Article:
History Carnival 132

The March of Intellect

It might be 1 April but there are no fools in the history blogosphere if the last month is anything to go by. I’m pleased to present History Carnival 132, showcasing some of the fascinating blog posts published in March. Thank you to all who submitted articles for inclusion. The …

Continue reading

Wonder-workers and styptics

When your Magic Chicken is suffering from cholera, there’s no need to panic. This bottle for the Magic Chicken Cholera Cure is one of around 195 medicine bottles in the collection of Michael Till, a retired GP from Gloucestershire. Michael became interested in historical remedies after looking into the story …

Continue reading

Poison. To be applied night and morning.

I have some wonderful pictures to share with you today thanks to collector Rex Barber from Perth, Western Australia, who owns several hundred 18th – 20th century proprietary remedy lids. Rex has exhibited his collection as far afield as the Federation of Historical Bottle Collectors’ 2012 show in Reno, NV. …

Continue reading

‘Come for the skin book, stay for the history!’ An interview with Dr Lindsey Fitzharris

The image of the 18th-century anatomist is a shady one, redolent of midnight forays into graveyards and dissection in front of a rabble of students. The cadavers in these scenes are anonymous and devoid of character; mere objects fuelling a relentless craving for knowledge. But everybody who ended up on …

Continue reading

No glister-pipe, bum-peeping apothecary

The following speech appeared in a comic 18th-century booklet called The Harangues or Speeches of Several Famous Mountebanks in Town or Country, which makes fun of high-profile medical salesmen by attributing to them wild claims about their remedies. Later editions (under the title The Harangues, or Speeches, of Several Celebrated …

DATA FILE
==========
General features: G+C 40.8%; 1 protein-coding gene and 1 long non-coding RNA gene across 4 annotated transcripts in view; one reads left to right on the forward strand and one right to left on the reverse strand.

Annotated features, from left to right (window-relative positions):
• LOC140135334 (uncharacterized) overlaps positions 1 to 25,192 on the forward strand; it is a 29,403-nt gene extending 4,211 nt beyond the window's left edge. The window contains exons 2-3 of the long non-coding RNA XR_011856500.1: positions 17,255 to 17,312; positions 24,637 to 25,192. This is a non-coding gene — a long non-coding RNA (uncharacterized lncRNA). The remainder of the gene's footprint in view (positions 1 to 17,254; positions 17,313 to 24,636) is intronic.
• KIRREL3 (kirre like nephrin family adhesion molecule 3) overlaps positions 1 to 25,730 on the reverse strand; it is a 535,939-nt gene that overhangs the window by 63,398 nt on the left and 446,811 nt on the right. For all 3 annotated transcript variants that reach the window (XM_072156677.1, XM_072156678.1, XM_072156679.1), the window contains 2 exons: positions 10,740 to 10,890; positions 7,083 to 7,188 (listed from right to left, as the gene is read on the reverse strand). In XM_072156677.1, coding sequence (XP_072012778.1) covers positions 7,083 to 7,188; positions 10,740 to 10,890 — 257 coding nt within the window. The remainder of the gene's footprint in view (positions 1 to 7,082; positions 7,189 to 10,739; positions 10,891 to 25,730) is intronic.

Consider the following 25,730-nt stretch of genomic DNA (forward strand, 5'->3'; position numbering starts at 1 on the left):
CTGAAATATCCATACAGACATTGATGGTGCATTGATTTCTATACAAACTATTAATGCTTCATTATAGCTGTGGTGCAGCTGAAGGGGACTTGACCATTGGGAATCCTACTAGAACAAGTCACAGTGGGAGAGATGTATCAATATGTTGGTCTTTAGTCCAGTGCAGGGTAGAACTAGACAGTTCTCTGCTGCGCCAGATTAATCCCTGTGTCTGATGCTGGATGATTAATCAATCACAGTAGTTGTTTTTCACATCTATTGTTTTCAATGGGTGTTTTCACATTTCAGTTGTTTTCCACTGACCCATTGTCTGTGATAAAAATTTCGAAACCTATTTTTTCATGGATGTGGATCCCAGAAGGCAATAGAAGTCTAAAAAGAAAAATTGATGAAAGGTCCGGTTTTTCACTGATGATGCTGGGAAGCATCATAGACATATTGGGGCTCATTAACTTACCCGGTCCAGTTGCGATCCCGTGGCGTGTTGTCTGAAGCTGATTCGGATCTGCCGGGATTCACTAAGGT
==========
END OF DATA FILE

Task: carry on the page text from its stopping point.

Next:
Continue reading

The Worm-Doctor of Shoreditch

John Gardner, Image Courtesy of Wellcome Library, London

It’s a while since we last heard from our old friend Ascaris lumbricoides, so it’s time he made another appearance on The Quack Doctor together with a few of his helminthic chums. I’m putting together a talk about the career of John Gardner, a former soldier and picture-framer who became …

Continue reading

Dr Rock’s Political Speech to the Mob in Covent-Garden

This is a short excerpt from a speech attributed to Dr Richard Rock in a satirical mid-18th-century pamphlet called The harangues, or speeches, of several celebrated quack-doctors, in town and country. Rock, whose Viper Drops have previously appeared on this site, is sometimes referred to as an itinerant quack, but …

Continue reading

The Balm of Zura, or Phoenix of Life

Source: Trewman’s Exeter Flying Post, 3 April 1823 Much of the evidence on this one is anecdotal, but the proprietor of the Balm of Zura, Dr A. Lamert, certainly sounds quite a character. Lamert was the son of a London-based German quack who dabbled in ophthalmology before moving on to …

Continue reading

Angelick Snuff

This noble composition was on sale for most of the first half of the 18th century but enjoyed a moment of fame 200 years later when an American news editor stumbled on the advert and found it entertaining enough to fill a space in his paper. Other papers lifted the …

Continue reading

The Poor Man’s Friend

Source: Trewman’s Exeter Flying Post, 20 July 1826 In 2003, the Daily Mail ran a story titled: Beeswax is ‘miracle’ cure. The article referred to an 18th/19th-century ointment called The Poor Man’s Friend, a popular remedy for wounds and skin conditions. The reason it hit the 21st-century press was that its …

Continue reading